Music Bingo, a prime-time game show that combined bingo and tic-tac-toe, made its debut on NBC in 1958. Every week, a pair of contestants squared off in an attempt to identify whatever tune an in-house orchestra was working its way through. The first person to answer correctly was given a marker to place on an oversized bingo board. Cover five spaces in a row without being blocked and they went home $500 richer.
In 1998, Constable, a graduate of the British Columbia Institute of Technology’s radio broadcasting course, was fired from his job running a weekly name-that-tune trivia contest in a bar in Coquitlam. He wasn’t overly upset, he says, as he’d grown frustrated by the same group of music nerds winning week after week, which had resulted in dwindling crowds.
Deciding to strike out on his own, he began tossing around ideas for a different activity that involved music, something that would make everybody playing along feel like they had a fighting chance. That’s when he learned about the old, Music Bingo TV show and, with the help of Alan Alabela and Lonny Bastien — fellows he met through a young entrepreneur program — went to work, putting his own spin on it.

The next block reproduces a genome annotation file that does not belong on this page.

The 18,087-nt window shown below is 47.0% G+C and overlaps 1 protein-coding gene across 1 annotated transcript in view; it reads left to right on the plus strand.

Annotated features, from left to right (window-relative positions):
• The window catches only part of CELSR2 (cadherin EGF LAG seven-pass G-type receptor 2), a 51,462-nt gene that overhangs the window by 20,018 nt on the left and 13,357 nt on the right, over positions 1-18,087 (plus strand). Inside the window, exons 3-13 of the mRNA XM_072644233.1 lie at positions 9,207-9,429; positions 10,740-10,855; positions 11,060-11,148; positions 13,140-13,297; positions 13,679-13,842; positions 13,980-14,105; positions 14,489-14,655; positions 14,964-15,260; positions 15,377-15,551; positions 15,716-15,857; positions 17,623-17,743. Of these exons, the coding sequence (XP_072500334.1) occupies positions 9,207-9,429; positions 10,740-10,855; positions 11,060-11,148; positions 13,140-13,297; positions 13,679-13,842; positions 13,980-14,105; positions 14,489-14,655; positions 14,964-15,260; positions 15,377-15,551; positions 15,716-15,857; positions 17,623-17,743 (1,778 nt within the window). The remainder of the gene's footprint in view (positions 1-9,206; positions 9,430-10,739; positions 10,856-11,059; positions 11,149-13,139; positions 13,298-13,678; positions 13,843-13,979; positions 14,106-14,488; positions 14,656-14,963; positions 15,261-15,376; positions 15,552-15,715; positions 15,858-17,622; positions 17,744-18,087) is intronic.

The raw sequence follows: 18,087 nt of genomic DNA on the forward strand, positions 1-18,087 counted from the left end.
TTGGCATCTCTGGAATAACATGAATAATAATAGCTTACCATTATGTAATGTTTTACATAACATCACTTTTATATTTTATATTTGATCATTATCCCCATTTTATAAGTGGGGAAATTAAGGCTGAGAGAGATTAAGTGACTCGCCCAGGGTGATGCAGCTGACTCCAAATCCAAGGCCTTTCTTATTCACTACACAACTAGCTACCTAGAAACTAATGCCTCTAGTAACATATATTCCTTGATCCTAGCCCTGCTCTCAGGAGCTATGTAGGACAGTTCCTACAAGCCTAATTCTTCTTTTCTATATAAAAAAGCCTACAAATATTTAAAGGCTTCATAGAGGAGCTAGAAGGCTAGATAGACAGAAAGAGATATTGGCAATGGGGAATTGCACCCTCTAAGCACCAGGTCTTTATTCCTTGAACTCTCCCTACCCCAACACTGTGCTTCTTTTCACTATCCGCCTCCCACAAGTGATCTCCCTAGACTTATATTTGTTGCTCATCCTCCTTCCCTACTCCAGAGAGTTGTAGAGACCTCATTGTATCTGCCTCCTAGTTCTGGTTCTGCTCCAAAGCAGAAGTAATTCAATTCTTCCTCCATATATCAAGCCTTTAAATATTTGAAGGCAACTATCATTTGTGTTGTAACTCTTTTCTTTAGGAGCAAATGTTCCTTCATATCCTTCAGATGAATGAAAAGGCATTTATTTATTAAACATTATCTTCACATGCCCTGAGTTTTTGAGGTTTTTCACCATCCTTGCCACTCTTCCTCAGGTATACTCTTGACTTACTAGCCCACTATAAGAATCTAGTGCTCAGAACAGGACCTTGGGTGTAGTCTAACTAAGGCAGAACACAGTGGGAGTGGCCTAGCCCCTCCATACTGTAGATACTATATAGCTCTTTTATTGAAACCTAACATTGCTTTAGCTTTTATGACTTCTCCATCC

Constable’s first client was a Vancouver bar called Quincy’s, where once or twice a month he hosted four games a night, comprised primarily of songs from the classic rock canon: Jump by Van Halen, Smoke on the Water by Deep Purple, and similar fare. Twenty-two years later, his company’s catalogue has grown to more than 8,000 song clips covering 80 separate categories, including TV Tunes, Grammy Winners, Oh Canada and — ho, ho, ho — Christmas.
"I find that most of my accounts will double, if not triple, their sales by following the Music Bingo program," he says, noting he currently has clients in six provinces, Manitoba being the latest to join the fold.
"There is no magic bullet in this industry, so you can’t expect to automatically bring in Music Bingo and find instant success, but I can’t think of the last time an account of ours quit or cancelled."
Last summer, a regular at the 4th Line Pub and Grill was having a drink at the SunnySide Bar in Emma Lake, Sask., when a round of Music Bingo broke out. Knowing the owners of the 4th Line were always in the market for unique promotions, she asked a few questions on their behalf. When she returned to Winnipeg, she put them in touch with Lisa Barton who, along with her sister Robyn, controlled the rights to Music Bingo in Saskatchewan and Manitoba.
"Over the phone, Lisa explained the game to us, then directed us online to watch a Music Bingo video to better figure out what it was all about," says Todd Ritchot who, along with his brother Len, opened the 4th Line in September 2018.